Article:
While [Alexander] was very careful to point out that he’d disclosed all of these vulnerabilities to the two German cable ISPs that were affected, he notably praised one of them for its speedy response in patching up the holes. As for the other? “They’d better hurry up.” He also mentions that, although he’s not sure, he suspects that similar vulnerabilities are present in other countries. Oh dear.
A very interesting point in the talk is the way that [Alexander] chose to go about informing the cable ISPs. Instead of going to them directly and potentially landing himself in jail, he instead went to the press, and let his contacts at the press talk to the ISPs. This both shielded him from the potential initial heat and puts a bit of additional pressure on the ISPs to fix the vulnerability — when the story hits the front page, they would really like to be ahead of the problem.
There’s even a bone for you die-hard hardware hackers out there who think that all of this software security stuff is silly. To get the modem’s firmware in the first place, at minute 42 of the talk, [Alexander] shows briefly how he pulled the flash chip off the device and read it into his computer using a BeagleBone Black. No JTAG, no nothing. Just pulling the chip off and reading it the old-fashioned way.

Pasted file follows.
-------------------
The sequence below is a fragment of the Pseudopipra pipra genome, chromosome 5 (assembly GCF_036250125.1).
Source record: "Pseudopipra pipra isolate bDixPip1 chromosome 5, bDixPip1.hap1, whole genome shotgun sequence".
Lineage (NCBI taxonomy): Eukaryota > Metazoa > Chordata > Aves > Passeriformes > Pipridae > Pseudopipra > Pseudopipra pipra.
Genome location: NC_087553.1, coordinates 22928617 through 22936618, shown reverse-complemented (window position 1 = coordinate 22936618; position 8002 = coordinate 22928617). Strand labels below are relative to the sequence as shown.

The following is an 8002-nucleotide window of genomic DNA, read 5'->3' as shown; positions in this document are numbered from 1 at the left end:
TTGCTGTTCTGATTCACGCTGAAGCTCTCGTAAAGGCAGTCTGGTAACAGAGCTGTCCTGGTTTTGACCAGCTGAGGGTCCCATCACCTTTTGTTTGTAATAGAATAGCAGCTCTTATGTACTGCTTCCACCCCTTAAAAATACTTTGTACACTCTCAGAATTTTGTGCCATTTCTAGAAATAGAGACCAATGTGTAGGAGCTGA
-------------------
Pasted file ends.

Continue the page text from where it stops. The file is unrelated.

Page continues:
If you’ve got an hour, go watch [Alexander]’s talk. It’s a fun romp through some serious vulnerabilities.
[Josh] hit the same issue we’ve faced before: cable modems don’t match a form factor and usually don’t make themselves easy to mount on something. We could complain about routers as well, but at least most of those have keyhole slots so you can hang them on some screws. Inspiration struck and he fabricated his own rack-mount adapter for it. Velcro holds it in place, with a cutout bezel to see the status lights and an added fan to keep things cool.
Here’s a pair of strange but possibly interesting ones that were sent in separately. The first is an analysis of how much energy short-run CNC prototyping consumes versus traditional manufacturing. The other is an article that [Liz] wrote about getting started with CNC mill bits. She says she compiled all that she learned as she was getting started in the field and wants to save others the effort.
This one goes back several years, but who doesn’t love to hear about a voice-controlled wheelchair?
So you can solder QFN parts but you can’t hammer a nail straight into a piece of wood? The answer, friend, is a laser guided hammer. Someone hire this [Andybot] person, because the solution to the problem shows the ability to out-think an interesting dilemma: how do you put a laser in a hammer head and still use it to hit things?
We’ve seen a lot of these long-range WiFi hacks over the years. This one is worth looking at because of the work done to create an outdoor mount that will stand the test of time.
And finally, we’re still really fond of this 2-bit paper processor that helps you wrap your brain around what’s going on with those silicon wafers that rule our everyday lives. [glomCo] liked it as well, and actually coded an emulator so that you can play with it without printing anything out on paper. We think it takes away some of the fun, but what an excellent programming exercise!